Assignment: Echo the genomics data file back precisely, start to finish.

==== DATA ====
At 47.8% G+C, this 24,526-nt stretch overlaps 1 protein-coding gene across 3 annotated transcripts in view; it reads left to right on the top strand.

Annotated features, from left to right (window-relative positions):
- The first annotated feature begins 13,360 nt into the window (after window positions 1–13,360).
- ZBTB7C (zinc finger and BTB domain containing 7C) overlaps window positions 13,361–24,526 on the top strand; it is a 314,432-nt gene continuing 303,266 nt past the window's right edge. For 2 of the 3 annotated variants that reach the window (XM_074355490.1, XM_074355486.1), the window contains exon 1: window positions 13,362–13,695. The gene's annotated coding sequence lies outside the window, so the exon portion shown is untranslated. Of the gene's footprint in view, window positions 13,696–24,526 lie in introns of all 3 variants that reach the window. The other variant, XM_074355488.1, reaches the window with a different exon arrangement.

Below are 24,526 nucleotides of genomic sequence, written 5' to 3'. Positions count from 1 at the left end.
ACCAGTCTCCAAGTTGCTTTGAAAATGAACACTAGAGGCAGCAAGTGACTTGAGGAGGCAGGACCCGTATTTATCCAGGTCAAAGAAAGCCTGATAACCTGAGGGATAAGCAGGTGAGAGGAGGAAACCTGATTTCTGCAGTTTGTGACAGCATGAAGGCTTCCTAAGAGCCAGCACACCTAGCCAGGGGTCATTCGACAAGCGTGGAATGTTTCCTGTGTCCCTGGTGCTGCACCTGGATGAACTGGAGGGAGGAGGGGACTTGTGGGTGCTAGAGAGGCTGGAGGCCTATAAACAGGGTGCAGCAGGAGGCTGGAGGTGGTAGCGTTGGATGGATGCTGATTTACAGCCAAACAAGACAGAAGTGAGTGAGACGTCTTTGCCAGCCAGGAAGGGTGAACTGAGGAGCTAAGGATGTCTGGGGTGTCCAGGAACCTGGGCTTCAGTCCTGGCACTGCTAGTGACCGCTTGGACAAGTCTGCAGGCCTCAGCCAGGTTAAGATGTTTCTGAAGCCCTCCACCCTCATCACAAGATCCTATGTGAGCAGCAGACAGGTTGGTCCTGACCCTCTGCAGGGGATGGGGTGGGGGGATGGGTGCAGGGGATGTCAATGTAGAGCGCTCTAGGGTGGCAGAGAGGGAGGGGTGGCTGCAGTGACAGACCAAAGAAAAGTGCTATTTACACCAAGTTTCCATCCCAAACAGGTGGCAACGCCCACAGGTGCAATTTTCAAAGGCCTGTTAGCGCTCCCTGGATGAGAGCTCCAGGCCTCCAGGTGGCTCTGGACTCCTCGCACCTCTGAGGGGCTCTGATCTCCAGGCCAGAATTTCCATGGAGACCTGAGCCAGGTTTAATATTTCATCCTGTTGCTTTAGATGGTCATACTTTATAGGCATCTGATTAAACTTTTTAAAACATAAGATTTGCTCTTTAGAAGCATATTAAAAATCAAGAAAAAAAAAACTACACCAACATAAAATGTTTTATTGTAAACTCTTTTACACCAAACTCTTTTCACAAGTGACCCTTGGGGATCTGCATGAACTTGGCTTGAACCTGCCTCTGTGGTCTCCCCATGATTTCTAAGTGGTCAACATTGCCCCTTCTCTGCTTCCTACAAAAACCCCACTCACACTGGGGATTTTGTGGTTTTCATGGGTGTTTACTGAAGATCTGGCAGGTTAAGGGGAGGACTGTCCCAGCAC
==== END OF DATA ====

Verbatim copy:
At 47.8% G+C, this 24,526-nt stretch overlaps 1 protein-coding gene across 3 annotated transcripts in view; it reads left to right on the top strand.

Annotated features, from left to right (window-relative positions):
- The first annotated feature begins 13,360 nt into the window (after window positions 1–13,360).
- ZBTB7C (zinc finger and BTB domain containing 7C) overlaps window positions 13,361–24,526 on the top strand; it is a 314,432-nt gene continuing 303,266 nt past the window's right edge. For 2 of the 3 annotated variants that reach the window (XM_074355490.1, XM_074355486.1), the window contains exon 1: window positions 13,362–13,695. The gene's annotated coding sequence lies outside the window, so the exon portion shown is untranslated. Of the gene's footprint in view, window positions 13,696–24,526 lie in introns of all 3 variants that reach the window. The other variant, XM_074355488.1, reaches the window with a different exon arrangement.

Below are 24,526 nucleotides of genomic sequence, written 5' to 3'. Positions count from 1 at the left end.
ACCAGTCTCCAAGTTGCTTTGAAAATGAACACTAGAGGCAGCAAGTGACTTGAGGAGGCAGGACCCGTATTTATCCAGGTCAAAGAAAGCCTGATAACCTGAGGGATAAGCAGGTGAGAGGAGGAAACCTGATTTCTGCAGTTTGTGACAGCATGAAGGCTTCCTAAGAGCCAGCACACCTAGCCAGGGGTCATTCGACAAGCGTGGAATGTTTCCTGTGTCCCTGGTGCTGCACCTGGATGAACTGGAGGGAGGAGGGGACTTGTGGGTGCTAGAGAGGCTGGAGGCCTATAAACAGGGTGCAGCAGGAGGCTGGAGGTGGTAGCGTTGGATGGATGCTGATTTACAGCCAAACAAGACAGAAGTGAGTGAGACGTCTTTGCCAGCCAGGAAGGGTGAACTGAGGAGCTAAGGATGTCTGGGGTGTCCAGGAACCTGGGCTTCAGTCCTGGCACTGCTAGTGACCGCTTGGACAAGTCTGCAGGCCTCAGCCAGGTTAAGATGTTTCTGAAGCCCTCCACCCTCATCACAAGATCCTATGTGAGCAGCAGACAGGTTGGTCCTGACCCTCTGCAGGGGATGGGGTGGGGGGATGGGTGCAGGGGATGTCAATGTAGAGCGCTCTAGGGTGGCAGAGAGGGAGGGGTGGCTGCAGTGACAGACCAAAGAAAAGTGCTATTTACACCAAGTTTCCATCCCAAACAGGTGGCAACGCCCACAGGTGCAATTTTCAAAGGCCTGTTAGCGCTCCCTGGATGAGAGCTCCAGGCCTCCAGGTGGCTCTGGACTCCTCGCACCTCTGAGGGGCTCTGATCTCCAGGCCAGAATTTCCATGGAGACCTGAGCCAGGTTTAATATTTCATCCTGTTGCTTTAGATGGTCATACTTTATAGGCATCTGATTAAACTTTTTAAAACATAAGATTTGCTCTTTAGAAGCATATTAAAAATCAAGAAAAAAAAAACTACACCAACATAAAATGTTTTATTGTAAACTCTTTTACACCAAACTCTTTTCACAAGTGACCCTTGGGGATCTGCATGAACTTGGCTTGAACCTGCCTCTGTGGTCTCCCCATGATTTCTAAGTGGTCAACATTGCCCCTTCTCTGCTTCCTACAAAAACCCCACTCACACTGGGGATTTTGTGGTTTTCATGGGTGTTTACTGAAGATCTGGCAGGTTAAGGGGAGGACTGTCCCAGCAC